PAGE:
Daylight on Tungsten film
Posted 20 November 2013 - 09:44 PM
Any help would be appreciated. Thank you, and I hope you're all having a great day
Posted 21 November 2013 - 12:45 AM
I don't think you can light to a deep stop with those lights and 200T stock with an 85 filter (making it 125 ASA) -- your only hope is that the amount of natural daylight is so high that you get a deep stop, if that's what you want. If you are shooting in 16mm/Super-16, you'll also get more depth of field so you may be fine if you can only get to an f/4 or so.
Leone really had to blast his sets with bright lights to deal with the 50 ASA stock of his time, and he wasn't always able to get a deep stop indoors, just outdoors.
I don't see why there is such a difference between 200T and 250D stock that you'd love one and hate the other. Most people have a hard time telling them apart even when projected side-by-side.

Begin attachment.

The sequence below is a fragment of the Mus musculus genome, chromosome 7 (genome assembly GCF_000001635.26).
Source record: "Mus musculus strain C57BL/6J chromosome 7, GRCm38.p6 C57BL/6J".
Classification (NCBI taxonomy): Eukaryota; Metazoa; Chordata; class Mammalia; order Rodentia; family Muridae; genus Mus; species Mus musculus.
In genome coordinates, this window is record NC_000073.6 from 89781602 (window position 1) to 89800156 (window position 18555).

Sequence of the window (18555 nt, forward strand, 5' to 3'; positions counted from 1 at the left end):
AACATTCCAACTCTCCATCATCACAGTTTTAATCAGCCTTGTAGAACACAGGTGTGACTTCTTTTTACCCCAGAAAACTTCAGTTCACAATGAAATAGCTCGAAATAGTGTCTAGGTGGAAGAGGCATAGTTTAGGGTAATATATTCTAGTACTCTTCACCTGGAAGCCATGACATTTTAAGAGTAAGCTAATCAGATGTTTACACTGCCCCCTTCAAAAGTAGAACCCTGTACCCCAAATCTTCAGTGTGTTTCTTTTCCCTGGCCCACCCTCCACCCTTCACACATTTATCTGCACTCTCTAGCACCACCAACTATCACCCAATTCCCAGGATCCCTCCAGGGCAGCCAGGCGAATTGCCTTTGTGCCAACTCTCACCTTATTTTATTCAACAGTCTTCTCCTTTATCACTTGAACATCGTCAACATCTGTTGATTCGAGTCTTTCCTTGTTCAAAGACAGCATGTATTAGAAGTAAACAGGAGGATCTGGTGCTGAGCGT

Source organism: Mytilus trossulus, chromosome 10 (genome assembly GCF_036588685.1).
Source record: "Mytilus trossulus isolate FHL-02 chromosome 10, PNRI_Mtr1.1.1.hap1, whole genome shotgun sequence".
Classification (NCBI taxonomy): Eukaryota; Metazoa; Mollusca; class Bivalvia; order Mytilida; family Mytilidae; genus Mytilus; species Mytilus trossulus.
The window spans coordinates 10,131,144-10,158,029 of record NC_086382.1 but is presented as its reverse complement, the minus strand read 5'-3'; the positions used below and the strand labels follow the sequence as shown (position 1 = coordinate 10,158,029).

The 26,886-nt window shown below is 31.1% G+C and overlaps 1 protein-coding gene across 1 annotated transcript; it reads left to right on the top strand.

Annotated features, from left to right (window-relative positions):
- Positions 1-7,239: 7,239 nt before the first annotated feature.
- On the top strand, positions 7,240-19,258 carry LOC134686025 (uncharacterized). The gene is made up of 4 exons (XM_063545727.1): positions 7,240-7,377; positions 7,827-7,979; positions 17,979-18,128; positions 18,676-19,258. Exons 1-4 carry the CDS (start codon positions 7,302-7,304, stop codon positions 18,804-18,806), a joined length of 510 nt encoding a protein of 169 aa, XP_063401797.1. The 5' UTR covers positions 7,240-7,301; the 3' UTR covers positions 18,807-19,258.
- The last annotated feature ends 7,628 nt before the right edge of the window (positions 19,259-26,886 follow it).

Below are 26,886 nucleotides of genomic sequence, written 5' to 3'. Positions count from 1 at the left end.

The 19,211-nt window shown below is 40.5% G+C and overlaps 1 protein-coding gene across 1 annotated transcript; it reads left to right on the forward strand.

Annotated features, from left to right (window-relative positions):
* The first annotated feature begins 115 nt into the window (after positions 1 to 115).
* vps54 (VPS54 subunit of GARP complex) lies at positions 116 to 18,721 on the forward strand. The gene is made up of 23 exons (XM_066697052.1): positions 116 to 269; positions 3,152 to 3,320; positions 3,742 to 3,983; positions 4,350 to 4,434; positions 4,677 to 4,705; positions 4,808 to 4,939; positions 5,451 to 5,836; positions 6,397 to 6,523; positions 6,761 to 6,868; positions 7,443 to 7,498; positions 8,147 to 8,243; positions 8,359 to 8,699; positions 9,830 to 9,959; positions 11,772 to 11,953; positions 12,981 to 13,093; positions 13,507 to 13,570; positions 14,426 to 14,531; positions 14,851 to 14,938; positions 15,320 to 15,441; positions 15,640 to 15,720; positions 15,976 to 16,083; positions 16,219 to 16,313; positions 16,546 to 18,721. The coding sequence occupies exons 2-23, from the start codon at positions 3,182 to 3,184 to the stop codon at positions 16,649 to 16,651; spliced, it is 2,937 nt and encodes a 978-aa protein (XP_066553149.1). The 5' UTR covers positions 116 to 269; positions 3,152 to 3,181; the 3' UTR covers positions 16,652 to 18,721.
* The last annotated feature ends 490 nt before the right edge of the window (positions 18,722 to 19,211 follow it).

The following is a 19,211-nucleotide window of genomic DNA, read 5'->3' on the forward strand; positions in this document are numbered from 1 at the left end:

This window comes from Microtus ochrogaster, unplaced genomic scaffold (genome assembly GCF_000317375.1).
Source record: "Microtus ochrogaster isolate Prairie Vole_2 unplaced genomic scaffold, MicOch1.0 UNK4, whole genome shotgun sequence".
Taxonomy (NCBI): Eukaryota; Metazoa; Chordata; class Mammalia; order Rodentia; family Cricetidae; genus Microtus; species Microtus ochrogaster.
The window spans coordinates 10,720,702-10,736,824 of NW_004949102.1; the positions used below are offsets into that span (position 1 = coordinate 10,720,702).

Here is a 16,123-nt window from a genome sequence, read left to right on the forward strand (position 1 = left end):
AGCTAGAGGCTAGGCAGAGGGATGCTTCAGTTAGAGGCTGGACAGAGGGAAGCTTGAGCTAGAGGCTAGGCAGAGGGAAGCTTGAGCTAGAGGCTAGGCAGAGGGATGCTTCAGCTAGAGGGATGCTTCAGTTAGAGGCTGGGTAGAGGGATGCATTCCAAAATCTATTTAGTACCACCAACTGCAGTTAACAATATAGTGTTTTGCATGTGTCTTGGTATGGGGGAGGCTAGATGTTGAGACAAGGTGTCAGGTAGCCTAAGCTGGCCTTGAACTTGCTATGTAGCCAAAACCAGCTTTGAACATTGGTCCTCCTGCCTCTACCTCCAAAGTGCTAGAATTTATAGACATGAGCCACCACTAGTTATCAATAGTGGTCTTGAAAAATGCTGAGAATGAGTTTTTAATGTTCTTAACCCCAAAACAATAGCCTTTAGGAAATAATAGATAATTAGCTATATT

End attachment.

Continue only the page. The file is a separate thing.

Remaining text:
A close-up like this in "Once Upon A Time in the West" shows average depth of field, probably was shot at f/4 if this was a zoom lens of the period:
But I think of true deep focus photography as having to start around an f/8 at least so that near to far is in sharp focus, at least in 35mm.
Posted 21 November 2013 - 01:12 AM
All in all, this was a very newbie question of me to ask, but that's what this site is for I suppose. to help everyone (young men like myself mostly) understand the art of cinematography. I appreciate your answer very much. Thank you!